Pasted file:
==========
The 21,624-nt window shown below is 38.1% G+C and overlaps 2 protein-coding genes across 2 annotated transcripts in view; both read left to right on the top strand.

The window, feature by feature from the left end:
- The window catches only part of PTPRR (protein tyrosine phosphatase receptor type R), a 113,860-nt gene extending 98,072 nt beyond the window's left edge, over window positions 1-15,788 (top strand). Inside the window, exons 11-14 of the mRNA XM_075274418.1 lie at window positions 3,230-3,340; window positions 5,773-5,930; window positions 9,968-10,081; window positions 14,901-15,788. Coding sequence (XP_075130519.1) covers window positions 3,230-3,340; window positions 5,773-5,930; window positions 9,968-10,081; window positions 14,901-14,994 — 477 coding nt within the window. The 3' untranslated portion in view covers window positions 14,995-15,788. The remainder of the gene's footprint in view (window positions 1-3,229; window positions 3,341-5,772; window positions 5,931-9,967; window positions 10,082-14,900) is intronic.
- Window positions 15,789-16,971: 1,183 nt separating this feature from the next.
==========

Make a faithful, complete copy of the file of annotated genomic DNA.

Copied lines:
The 21,624-nt window shown below is 38.1% G+C and overlaps 2 protein-coding genes across 2 annotated transcripts in view; both read left to right on the top strand.

The window, feature by feature from the left end:
- The window catches only part of PTPRR (protein tyrosine phosphatase receptor type R), a 113,860-nt gene extending 98,072 nt beyond the window's left edge, over window positions 1-15,788 (top strand). Inside the window, exons 11-14 of the mRNA XM_075274418.1 lie at window positions 3,230-3,340; window positions 5,773-5,930; window positions 9,968-10,081; window positions 14,901-15,788. Coding sequence (XP_075130519.1) covers window positions 3,230-3,340; window positions 5,773-5,930; window positions 9,968-10,081; window positions 14,901-14,994 — 477 coding nt within the window. The 3' untranslated portion in view covers window positions 14,995-15,788. The remainder of the gene's footprint in view (window positions 1-3,229; window positions 3,341-5,772; window positions 5,931-9,967; window positions 10,082-14,900) is intronic.
- Window positions 15,789-16,971: 1,183 nt separating this feature from the next.